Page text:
Three Arguments for Alberto Tirado to be Rule 5 Protected
The Philadelphia Phillies’ impending Rule 5 roster crunch is going to receive a lot of attention in the coming weeks and months. With a large number of young prospects to fit on the 40-man roster, the Phillies have several difficult decisions to make and even still may lose a player of value this December. We will certainly provide more comprehensive coverage in the future, but for now, I’d like to present three separate arguments for the protection of one young pitcher in particular – Alberto Tirado.
These three separate arguments can be seen in the fuzzy frames of the below video, from the 17 second mark to the 21 second mark.
— Phillies (@Phillies) September 7, 2016
The 21 year old righty from the Dominican Republic was originally signed by the Blue Jays in 2011 and has always been known as a live-armed prospect without much in the way of command (he has a 14.5 percent career Minor League walk rate). That lack of command is why a pitcher capable of the above wipeout slider and fastball combination (two potential plus-plus pitches) was one of two pieces included in the Ben Revere trade of 2015. A completely reasonable person could argue that the walk rate, combined with zero experience above the high-A level, makes him an unappealing Rule 5 candidate.
However, in his final six starts of the season, Tirado turned a corner. After copious work on his mechanics, struggling in the bullpen, and a brief stint in Clearwater, Tirado returned to the Lakewood starting rotation for the final months of season. Despite struggling badly for four months, his August (and technically, September 1) formed what is probably the strongest single month of performance for any Phillies prospect this season.
The change in K-BB% is monumental, but the 6 percentage point increase in strike rate is really what excites here – it went from almost unusable as a reliever to what would probably be above-average as a starting pitcher. It’s still only six starts, but he got hot at the end of the season, and these six starts are the last impressions on the minds of the Phillies’ front office (and more significantly, opposing scouts).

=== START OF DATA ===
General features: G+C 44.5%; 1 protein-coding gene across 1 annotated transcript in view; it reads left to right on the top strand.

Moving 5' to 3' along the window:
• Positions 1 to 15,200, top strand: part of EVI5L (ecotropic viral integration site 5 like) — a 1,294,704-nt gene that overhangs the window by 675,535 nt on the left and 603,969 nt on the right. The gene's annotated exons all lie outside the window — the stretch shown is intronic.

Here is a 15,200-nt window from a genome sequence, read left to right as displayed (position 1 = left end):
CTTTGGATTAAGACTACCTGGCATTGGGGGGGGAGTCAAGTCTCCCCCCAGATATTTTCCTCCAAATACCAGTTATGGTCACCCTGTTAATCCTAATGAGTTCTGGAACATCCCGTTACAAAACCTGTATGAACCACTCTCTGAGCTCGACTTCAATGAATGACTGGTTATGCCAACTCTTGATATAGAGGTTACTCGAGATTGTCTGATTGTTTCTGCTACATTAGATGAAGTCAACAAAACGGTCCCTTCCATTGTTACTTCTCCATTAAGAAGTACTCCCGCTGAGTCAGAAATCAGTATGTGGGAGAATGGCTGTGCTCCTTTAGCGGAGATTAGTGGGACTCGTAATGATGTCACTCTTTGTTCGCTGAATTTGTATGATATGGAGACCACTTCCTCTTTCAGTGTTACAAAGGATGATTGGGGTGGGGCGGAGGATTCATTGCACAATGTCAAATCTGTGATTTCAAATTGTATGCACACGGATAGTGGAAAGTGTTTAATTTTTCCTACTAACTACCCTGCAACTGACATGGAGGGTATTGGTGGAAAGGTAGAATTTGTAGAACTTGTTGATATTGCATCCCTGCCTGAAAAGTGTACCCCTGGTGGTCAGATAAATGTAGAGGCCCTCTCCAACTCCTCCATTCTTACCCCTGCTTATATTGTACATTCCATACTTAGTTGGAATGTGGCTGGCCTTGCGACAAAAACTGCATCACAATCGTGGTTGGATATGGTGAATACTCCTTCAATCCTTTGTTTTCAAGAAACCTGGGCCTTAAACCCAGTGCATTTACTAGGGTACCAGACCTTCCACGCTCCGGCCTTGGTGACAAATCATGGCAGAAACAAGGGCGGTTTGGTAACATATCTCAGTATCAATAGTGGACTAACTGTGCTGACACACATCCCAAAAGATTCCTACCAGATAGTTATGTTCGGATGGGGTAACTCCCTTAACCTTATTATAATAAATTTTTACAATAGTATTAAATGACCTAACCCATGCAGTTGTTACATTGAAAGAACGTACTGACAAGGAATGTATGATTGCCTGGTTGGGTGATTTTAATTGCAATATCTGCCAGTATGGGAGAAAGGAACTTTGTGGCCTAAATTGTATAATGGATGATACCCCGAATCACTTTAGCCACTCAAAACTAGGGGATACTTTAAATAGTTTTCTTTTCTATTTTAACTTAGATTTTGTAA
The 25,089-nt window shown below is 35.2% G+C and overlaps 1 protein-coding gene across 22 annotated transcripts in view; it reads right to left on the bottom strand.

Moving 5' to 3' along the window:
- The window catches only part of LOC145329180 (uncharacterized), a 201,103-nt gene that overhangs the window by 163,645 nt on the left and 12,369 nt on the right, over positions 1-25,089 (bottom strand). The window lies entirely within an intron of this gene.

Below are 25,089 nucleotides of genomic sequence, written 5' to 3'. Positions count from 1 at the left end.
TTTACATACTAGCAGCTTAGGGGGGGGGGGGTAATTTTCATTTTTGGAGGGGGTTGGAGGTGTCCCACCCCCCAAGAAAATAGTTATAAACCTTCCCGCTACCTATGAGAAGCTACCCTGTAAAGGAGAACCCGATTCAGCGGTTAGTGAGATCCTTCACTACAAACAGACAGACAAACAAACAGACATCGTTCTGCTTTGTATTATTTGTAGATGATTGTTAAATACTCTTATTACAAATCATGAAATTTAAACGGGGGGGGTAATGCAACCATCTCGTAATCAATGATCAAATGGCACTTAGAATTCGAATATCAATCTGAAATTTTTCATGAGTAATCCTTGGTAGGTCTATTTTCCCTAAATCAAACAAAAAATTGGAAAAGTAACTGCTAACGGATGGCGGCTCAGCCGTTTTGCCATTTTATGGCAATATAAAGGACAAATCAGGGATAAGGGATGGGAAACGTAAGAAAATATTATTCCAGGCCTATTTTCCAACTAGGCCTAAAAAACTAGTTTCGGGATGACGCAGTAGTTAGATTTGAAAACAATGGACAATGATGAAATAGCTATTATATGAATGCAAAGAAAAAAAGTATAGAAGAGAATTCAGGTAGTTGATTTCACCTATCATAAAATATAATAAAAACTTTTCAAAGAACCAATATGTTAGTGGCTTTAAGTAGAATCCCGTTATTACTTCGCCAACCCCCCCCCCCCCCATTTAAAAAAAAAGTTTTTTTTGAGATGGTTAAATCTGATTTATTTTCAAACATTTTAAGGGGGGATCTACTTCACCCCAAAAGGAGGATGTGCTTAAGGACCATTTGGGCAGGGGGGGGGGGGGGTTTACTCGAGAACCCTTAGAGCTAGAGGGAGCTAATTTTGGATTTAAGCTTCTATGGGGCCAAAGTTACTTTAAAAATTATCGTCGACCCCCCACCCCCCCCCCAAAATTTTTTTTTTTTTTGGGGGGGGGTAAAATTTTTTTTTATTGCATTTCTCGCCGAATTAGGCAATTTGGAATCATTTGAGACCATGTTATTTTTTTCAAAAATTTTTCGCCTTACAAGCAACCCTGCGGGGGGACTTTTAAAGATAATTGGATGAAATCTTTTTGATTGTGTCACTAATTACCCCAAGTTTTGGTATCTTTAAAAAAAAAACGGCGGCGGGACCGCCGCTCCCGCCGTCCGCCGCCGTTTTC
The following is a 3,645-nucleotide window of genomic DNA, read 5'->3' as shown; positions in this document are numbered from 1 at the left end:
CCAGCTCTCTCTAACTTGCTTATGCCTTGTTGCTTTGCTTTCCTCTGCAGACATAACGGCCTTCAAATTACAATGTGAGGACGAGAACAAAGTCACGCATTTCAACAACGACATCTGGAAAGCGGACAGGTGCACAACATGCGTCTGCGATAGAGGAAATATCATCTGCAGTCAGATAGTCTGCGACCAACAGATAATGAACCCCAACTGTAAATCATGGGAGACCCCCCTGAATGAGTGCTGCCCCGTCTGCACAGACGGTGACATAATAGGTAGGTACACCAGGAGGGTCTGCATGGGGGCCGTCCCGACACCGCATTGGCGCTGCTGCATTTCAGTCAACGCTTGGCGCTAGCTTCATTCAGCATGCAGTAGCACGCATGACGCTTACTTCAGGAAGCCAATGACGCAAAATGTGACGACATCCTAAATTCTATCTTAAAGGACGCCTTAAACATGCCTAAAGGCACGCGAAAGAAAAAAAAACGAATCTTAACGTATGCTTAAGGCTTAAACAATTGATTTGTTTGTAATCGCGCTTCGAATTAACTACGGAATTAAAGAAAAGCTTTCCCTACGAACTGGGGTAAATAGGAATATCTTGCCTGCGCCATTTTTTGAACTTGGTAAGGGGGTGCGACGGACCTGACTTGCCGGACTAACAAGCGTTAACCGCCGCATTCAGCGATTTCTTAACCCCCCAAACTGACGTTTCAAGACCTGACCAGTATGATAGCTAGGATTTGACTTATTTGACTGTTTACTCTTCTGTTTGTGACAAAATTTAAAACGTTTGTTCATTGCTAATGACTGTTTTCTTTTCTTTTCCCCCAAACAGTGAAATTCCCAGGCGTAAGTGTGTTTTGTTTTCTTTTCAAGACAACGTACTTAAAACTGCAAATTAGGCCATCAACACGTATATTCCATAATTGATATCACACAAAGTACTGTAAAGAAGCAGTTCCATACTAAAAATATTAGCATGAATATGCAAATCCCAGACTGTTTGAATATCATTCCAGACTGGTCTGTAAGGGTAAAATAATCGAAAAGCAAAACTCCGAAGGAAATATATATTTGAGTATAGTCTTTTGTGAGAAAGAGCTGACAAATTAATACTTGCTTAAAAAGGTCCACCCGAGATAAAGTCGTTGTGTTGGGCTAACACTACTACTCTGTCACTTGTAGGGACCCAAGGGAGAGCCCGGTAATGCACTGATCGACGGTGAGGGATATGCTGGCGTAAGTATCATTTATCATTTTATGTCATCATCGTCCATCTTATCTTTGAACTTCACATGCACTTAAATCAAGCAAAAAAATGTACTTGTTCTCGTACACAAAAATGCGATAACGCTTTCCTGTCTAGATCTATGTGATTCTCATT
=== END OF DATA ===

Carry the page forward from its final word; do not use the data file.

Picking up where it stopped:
As far as his lack of experience goes, if he has two potential 70 grade pitches, and even moderately improved command, the level of the batter striking out at the plate doesn’t really matter. There is a recent precedent of young, raw arms succeeding at the Major League level with little or no Double-A experience. Jose Fernandez is probably the most obvious example of this, but I would look at two of Tirado’s former teammates from the same 2011 Blue Jays international signing class as stronger comparable prospects.
Roberto Osuna and Miguel Castro were both a little bit ahead of Tirado based on command, but each was a starting pitching prospect in 2014, limited to relief in 2015 Spring Training, and debuted at age 20 that season. Combined, both Osuna and Castro had less than half as many innings at the high-A level as Tirado currently possesses, and neither had advanced to double-A. Osuna immediately became one of the best closers in the Majors, and Castro was a competent reliever before being traded to Colorado (everyone can imagine how that’s gone).
This isn’t to say Tirado’s success is guaranteed at all, but if a team believes in what was seen at the end of the season, it isn’t too hard to talk yourself into seeing a potentially free impact reliever. If that team believes Tirado can develop a passing changeup, that’s a pretty exciting prospect as a starter as well. At minimum, he’s a high ceiling arm who has the potential to contribute and even develop while stashed in the Majors. Luis Perdomo was a Cardinals’ starting pitching prospect acquired by the Padres in last year’s Rule 5 draft. He was a similarly high ceiling arm, was stashed early in the bullpen, and has actually contributed as a starter over the last couple months. Perdomo had spent no time at double-A, and struggled during the only time he spent in high-A.
Teams, especially those who don’t expect to compete in 2017, will take a risk on a guy like Tirado. If he wasn’t already a member of the Phillies, they might select him in the Rule 5 draft. However, that’s enough analysis – I consider all of the arguments I’ve laid out above to be incidental.
Let’s take one more look at the truly important reasons to add Alberto Tirado to the roster, this time in convenient GIF format.